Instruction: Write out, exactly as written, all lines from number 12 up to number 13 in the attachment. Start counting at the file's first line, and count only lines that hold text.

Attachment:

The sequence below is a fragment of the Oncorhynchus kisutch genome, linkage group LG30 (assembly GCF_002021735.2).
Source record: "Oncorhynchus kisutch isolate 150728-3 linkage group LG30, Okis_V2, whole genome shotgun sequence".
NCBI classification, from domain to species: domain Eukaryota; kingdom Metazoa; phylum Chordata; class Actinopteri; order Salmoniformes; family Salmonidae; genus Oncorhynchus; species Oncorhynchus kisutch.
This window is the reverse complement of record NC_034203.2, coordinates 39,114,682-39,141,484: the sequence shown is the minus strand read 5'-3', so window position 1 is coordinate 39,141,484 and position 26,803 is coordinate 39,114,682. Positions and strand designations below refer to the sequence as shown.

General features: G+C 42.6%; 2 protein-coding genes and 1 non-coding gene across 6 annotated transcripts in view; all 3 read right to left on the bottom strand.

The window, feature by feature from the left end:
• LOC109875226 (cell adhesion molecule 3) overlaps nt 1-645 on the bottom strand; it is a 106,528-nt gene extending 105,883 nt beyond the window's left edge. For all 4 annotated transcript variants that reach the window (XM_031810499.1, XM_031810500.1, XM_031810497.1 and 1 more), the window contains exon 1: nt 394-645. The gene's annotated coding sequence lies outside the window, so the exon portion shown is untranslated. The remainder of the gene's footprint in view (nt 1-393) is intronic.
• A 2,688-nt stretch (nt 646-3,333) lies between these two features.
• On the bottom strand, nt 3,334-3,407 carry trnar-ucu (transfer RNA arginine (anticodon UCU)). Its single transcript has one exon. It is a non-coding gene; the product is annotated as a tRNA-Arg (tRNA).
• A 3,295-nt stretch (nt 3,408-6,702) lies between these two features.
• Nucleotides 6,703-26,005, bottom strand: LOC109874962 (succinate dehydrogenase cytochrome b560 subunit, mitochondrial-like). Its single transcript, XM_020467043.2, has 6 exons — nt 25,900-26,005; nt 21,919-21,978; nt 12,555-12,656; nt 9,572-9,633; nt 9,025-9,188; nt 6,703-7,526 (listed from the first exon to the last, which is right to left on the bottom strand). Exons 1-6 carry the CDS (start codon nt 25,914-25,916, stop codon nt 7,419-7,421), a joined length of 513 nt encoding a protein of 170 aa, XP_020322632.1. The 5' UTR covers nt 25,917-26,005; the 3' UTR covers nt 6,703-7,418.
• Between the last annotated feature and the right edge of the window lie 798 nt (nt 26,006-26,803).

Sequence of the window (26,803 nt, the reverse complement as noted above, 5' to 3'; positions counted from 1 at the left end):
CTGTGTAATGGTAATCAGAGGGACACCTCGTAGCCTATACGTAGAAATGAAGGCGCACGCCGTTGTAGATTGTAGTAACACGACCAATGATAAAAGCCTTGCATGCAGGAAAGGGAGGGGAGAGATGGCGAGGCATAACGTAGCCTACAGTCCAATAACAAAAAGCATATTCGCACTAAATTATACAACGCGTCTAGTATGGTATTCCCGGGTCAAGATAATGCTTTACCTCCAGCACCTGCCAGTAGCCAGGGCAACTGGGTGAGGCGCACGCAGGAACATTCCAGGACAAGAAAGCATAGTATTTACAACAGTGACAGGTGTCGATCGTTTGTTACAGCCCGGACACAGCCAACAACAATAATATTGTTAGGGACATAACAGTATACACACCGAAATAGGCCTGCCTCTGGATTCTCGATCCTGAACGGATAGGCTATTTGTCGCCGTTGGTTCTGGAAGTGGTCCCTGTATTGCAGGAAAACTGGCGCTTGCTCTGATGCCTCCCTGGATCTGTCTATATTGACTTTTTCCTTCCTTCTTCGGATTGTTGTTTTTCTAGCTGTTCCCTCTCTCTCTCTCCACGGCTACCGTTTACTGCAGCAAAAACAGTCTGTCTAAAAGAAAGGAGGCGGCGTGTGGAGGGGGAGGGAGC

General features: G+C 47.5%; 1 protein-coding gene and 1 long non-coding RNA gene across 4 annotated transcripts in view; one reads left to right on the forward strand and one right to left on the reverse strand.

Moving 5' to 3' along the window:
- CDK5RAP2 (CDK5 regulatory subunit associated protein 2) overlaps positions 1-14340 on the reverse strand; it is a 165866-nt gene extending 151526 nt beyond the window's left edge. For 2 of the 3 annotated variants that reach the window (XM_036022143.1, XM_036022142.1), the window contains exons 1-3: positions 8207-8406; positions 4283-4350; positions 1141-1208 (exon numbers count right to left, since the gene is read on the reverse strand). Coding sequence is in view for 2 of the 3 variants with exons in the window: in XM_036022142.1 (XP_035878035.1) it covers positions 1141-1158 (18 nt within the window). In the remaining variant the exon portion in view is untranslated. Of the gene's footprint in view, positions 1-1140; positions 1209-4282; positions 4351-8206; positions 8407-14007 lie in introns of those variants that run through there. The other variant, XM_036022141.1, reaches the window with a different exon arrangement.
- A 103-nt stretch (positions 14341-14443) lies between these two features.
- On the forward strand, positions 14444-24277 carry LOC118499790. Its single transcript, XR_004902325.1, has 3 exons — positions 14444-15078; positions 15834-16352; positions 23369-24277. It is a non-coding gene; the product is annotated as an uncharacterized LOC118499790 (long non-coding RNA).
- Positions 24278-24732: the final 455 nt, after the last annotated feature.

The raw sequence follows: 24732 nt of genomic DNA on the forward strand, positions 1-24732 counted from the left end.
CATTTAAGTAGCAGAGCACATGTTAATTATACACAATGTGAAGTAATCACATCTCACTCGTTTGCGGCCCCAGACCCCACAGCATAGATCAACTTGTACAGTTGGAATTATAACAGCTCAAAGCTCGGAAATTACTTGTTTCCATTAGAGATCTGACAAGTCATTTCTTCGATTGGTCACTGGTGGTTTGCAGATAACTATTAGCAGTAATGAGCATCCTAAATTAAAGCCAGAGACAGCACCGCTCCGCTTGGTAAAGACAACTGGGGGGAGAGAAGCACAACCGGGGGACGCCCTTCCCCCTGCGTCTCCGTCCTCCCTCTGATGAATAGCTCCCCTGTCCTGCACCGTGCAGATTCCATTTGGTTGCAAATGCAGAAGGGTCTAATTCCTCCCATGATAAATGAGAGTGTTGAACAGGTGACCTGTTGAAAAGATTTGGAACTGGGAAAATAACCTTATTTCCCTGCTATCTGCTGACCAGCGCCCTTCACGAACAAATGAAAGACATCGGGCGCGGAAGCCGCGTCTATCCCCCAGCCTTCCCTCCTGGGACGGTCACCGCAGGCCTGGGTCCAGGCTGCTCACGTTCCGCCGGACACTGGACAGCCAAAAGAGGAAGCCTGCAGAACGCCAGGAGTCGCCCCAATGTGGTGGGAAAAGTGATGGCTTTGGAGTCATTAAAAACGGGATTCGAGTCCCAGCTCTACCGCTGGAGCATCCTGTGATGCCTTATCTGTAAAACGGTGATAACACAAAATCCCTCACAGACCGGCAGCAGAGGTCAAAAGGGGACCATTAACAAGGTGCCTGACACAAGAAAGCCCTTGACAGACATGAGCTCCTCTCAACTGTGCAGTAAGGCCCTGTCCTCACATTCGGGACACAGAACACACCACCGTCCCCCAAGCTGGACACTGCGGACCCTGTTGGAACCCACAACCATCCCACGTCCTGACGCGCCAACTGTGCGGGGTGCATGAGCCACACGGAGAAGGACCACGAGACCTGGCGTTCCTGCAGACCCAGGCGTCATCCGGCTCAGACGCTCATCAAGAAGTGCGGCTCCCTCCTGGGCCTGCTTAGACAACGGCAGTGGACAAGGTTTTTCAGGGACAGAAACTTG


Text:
• Between the last annotated feature and the right edge of the window lie 798 nt (nt 26,006-26,803).

Sequence of the window (26,803 nt, the reverse complement as noted above, 5' to 3'; positions counted from 1 at the left end):